An expert from “Taking A Position”, from the blog of Lebbeus Woods.
Architects are not born theorists, that is true. Most of the world’s best architects never wrote a line about their work, let alone proposed a theory–they didn’t have to. There were busy critics and professors who followed their works with great attention. Innovative architects were lucky to have their Mumfords, Gideons, and Tafuris, and, more rarely, their Foucaults, Deleuzes and Derridas. The theories that the theoreticians spun around their works enabled a wide discourse to develop, elevating architecture to a form of knowledge, lifting it out of the venal chatter of the marketplace. Sadly, those critics and professors have died, leaving a conceptual—and critical—void.
Many of us pored over theory books in school and attempted to extract every sliver of meaning that we could and integrate it into our studio projects, whether successfully or not. Having graduated from school and growing into a ‘professional’ environment, the struggle I find is finding the space for theory in practice. Managing a project means accommodating the needs of the clients, the funders, the contractors, the engineers, the users, the dept. of buildings, the dept. of education, etc. The list goes on and on.
Theory is most certainly at the end of that list. But how can we find the space for theory? Who will pay for it? Many probably would criticize Woods’ position as one of privilege and ignorance (his work is mainly theoretical and unbuilt) to the realities of the pursuit of building architecture. Who is right? Architecture does not exist within a vacuum, there are rules to abide by and parties to appease. Does this remove the purity and the joy from the work?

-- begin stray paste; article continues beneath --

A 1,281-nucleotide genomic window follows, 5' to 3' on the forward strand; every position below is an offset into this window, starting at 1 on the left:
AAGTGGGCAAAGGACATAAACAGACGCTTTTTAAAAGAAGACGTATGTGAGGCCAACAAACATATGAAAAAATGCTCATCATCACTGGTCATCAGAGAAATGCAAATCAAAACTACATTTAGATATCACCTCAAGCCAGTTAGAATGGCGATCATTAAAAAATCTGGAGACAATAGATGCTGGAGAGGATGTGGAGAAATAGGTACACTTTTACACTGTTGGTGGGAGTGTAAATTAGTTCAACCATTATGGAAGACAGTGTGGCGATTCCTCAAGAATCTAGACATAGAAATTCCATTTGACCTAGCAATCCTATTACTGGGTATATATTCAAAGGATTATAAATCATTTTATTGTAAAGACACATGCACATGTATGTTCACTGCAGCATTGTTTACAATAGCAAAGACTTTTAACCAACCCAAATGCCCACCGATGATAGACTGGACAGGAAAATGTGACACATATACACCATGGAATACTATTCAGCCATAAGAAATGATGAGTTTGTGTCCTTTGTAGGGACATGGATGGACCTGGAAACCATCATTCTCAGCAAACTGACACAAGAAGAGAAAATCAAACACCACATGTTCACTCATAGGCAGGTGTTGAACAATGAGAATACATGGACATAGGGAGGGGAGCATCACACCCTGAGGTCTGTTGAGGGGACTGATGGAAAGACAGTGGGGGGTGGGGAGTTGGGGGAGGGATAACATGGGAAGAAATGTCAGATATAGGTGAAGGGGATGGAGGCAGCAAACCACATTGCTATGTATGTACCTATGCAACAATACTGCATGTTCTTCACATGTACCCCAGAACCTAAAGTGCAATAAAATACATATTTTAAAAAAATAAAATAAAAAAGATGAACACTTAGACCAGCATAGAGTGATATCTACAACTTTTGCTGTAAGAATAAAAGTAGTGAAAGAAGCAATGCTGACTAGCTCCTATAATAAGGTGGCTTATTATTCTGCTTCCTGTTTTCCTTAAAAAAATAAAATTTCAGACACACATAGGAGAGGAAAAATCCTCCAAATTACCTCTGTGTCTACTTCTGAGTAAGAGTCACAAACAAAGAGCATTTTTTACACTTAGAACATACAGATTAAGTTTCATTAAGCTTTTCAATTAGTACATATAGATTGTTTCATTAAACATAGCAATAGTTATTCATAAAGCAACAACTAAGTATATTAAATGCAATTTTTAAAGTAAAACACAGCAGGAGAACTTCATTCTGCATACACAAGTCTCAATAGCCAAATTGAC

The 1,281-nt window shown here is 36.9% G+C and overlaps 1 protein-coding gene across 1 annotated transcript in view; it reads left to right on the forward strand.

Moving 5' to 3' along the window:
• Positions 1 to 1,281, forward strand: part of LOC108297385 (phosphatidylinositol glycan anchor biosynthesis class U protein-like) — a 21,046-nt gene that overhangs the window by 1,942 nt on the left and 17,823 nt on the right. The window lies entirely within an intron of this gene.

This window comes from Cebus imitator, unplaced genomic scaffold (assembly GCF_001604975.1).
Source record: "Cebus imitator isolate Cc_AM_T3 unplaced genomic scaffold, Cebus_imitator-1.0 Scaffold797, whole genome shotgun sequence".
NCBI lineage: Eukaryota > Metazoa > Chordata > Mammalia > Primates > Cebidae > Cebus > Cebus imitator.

As with any creative process that exists within the world of commerce, there is the perception of the commercial destroying the purity of the work. However, as Woods notes, the great architects are the ones who recognize their position, navigate the commercial and ultimately build what they desire to build. Ultimately, we as architects have the power to mandate theory as an integral component of practice.
For those who say that theory is lost, it is not due to the lack of the vocal critics applauding the intricacies and influence of the work. Theory is lost by the architects who believe they are merely building buildings and not constructing ideas. I applaud all those who struggle to pursue the latter.
If you have thoughts of how this relates to your profession, please comment and begin a dialogue.
image: AIGA design archives